"Bless Me and Keep Me"
When I first had kids, exercise became the Sole Protected Hour in my day. Although I was on call around the clock with breastfeeding, peek-a-booing, and tushie wiping,
when I was out for a run or at the gym, my time was my own, uninterrupted by others' needs.
I became so vehement about not disrupting the integrity of Exercise Hour that I hid from friends who would call and leave messages like, "Hey, do you want to go for a run tomorrow?" or "We should get together and go canoeing!" Even when I did return the messages, I hemmed and hawed my way into an excuse, like how my hands and feet had fallen off. Temporarily.
No matter what I said out loud, my unspoken answer to them went, "I like you very, very much. And I haven't seen you in ages. Oh, yes, we should get together. But I have zero, zip, zilch interest in having my one personal hour of the day hijacked by socializing with you. I can't tell you how tired I am; I can't tell you how much I covet the time to explore my own psyche while my feet are moving. So. back. off. Mortimer."
Even now that the kids are older, and I have more and more hours for myself, it's still never enough. I still don't have an urge to hook up with a pack of friends for a big trail run. In fact, if I'm out for a trail run and encounter someone I know, my gut reaction is a thundering, "Ah, damn. Here I was, in the midst of a perfectly good restoration, and now I have to ask about your doggie."
Admittedly, I am a cretin. I yuvs the peoples, but not when they get near Jocelyn's Head Time.
What's more, I would argue that any forward thinking I've done in the last decade has happened with body in motion. When I return home from sweating, my husband knows enough to grab the counter and push his feet into the floor firmly, creating a solid anchor, before asking, "So. What'd you think about on your run?" The ensuing flood of ideas and plans could drown a less-experienced sailor. On an easy day, my post-run storm consists of a menu plan for the week. On a whopper of a day, I rain down evaluations of why human beings do what they do and how $20,000 a month for senior care is unconscionable and how I've figured out a way to position my brain so that I can get through 25 more years of career and why Kenyans are such master strategists at marathoning and how life in an urban center probably has more bonuses than drawbacks and how I never can figure out how to get a bike onto the front of the city bus and how the renters behind us have really done well with neighborhood etiquette but they do seem to be smoking more and more out back and...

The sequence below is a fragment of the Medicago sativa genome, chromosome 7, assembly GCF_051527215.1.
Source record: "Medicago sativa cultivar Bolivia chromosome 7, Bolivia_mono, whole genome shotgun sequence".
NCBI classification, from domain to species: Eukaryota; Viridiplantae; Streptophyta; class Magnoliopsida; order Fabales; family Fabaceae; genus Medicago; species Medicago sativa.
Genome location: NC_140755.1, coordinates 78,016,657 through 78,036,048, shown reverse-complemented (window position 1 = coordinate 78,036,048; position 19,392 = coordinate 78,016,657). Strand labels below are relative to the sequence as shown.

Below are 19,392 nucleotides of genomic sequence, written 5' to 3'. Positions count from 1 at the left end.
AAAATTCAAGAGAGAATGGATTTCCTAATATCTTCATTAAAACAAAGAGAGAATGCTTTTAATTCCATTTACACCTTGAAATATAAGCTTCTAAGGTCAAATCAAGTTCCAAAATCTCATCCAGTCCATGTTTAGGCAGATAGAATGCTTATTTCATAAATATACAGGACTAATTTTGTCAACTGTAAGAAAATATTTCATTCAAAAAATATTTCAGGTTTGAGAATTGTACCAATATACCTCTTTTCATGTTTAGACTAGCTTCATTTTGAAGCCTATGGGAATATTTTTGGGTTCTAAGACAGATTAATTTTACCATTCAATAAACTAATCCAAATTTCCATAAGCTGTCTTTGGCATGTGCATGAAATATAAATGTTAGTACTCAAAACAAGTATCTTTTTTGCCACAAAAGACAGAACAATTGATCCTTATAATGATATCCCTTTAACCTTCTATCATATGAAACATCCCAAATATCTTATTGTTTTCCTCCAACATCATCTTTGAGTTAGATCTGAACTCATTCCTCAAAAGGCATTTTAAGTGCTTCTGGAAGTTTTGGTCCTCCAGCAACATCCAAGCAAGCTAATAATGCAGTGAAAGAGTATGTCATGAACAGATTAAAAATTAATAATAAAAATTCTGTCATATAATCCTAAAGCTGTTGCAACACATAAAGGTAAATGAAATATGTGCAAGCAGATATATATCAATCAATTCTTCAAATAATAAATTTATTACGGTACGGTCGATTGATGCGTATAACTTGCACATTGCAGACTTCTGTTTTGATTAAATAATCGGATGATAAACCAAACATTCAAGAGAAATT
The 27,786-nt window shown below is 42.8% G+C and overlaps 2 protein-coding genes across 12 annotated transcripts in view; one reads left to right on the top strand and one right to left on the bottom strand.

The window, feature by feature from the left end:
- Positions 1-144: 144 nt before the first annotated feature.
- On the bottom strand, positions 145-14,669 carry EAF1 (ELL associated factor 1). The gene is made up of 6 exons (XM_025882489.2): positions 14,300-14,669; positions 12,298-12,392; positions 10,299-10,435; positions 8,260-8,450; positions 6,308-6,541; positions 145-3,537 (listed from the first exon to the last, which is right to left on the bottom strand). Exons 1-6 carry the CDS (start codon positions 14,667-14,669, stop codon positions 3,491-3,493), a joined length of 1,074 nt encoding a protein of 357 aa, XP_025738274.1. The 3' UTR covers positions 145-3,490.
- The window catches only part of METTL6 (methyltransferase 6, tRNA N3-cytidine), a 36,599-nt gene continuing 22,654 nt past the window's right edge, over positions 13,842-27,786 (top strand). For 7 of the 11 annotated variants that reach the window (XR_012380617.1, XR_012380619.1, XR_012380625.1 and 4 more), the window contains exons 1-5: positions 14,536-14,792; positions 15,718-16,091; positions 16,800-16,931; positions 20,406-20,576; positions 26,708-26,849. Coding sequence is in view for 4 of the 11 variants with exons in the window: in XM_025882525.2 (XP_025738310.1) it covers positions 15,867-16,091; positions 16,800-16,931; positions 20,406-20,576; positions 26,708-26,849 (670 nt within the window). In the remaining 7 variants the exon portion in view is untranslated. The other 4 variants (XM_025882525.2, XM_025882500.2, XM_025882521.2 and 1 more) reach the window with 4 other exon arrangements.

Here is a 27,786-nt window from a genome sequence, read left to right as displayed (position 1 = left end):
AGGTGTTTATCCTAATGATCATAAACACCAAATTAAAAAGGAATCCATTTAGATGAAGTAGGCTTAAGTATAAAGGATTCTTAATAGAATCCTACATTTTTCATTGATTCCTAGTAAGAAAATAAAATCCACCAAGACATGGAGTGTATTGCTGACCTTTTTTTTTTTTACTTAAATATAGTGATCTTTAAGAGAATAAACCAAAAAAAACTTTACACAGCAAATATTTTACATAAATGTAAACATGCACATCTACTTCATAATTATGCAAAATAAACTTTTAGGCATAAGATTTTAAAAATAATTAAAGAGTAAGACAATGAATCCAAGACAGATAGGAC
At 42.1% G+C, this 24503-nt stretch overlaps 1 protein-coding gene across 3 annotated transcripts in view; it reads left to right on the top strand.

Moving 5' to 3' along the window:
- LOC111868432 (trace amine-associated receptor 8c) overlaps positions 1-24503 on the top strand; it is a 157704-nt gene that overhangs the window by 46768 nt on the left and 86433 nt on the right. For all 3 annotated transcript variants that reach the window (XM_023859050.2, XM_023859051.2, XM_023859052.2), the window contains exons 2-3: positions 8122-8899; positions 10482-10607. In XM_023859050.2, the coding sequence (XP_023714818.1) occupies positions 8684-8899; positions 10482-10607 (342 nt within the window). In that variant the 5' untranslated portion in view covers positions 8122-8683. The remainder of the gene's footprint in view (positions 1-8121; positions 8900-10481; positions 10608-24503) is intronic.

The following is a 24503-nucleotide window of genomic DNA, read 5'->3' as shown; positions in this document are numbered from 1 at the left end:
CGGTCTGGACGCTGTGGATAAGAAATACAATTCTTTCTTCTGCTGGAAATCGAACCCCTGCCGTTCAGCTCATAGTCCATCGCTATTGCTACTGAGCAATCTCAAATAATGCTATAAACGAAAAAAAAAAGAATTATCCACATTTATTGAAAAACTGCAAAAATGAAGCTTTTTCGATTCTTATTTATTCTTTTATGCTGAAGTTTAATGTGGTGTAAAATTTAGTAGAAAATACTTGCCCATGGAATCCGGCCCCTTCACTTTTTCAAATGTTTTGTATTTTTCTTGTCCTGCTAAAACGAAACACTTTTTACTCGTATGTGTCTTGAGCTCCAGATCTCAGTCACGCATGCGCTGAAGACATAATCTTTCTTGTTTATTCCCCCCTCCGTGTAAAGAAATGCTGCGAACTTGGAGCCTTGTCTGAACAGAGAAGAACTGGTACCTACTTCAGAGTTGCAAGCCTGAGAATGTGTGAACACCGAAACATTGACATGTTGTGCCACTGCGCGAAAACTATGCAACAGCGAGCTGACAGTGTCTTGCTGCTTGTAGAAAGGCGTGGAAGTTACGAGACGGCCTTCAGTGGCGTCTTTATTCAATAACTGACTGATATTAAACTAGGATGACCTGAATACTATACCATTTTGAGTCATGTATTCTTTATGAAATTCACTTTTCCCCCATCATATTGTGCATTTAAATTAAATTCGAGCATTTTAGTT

some other stuff.
Certainly, I grab at Exercise Hour (or two) every single day. My mental health--and the wellbeing of my family--depend on it. Some days, though, I need the hour more than others. Some days, getting outside and letting my brain cross-connect with itself and flow upwards, outwards, under and through, is like, well,
like going to church. It's my time of mulling, of questioning, of stepping back to see larger meanings. It's my time of prayer.
This past weekend, my innards demanded a visit to the church.
And, yes, I realize that last sounds like a strange euphemism for needing to void my bowels. If you must know, though, I've recently gotten the family using a different euphemism for that act. We say, "I need to go visit Dr. Daniel P. Dock now." The origin of this euphemism is convoluted, but it stems back to the kids and me walking home from brunch the other week and one of us suddenly needing to do some voiding just as we were in front of a chiropractor's office. You might be able to guess the name of the chiropractor. If you guessed something that rhymes with Octer Faniel D. Crock, I recommend you drive down to headquarters and register yourself with Savants 'R Us exactly right now.
Anyhow, last weekend, after months of laborious, tedious, patient, watchful, diplomatic, carefully-worded, cautious, enthusiastic communication with the family in Sicily with whom we have intended to exchange homes next year...
and after sitting quiet for over two weeks, waiting for the next deeply-deliberated message from their end, hoping to hear even one response to the four questions I'd sent to them in March...
I realized I'd hit at the point where patience was starting to feel foolhardy. Certainly, with each contact we've had, we have felt increasingly convinced the family is working from their end and plodding through their own process. Despite the long silences, it has felt like a good faith agreement. It's just that, well, I've been needing a bit more assurance--maybe the occasional check-in about what they've been doing to get the exchange moving forward.
See, with the visa process on our end, I have been needing to get a plane ticket so I can go to Chicago so I can get my visa so I can give a Power of Attorney to the Sicilian father so he can go to a police station and get me declared a resident so I can invite my husband and children to accompany me so they can start their own visa process, which takes up to 90 days, just for their piece.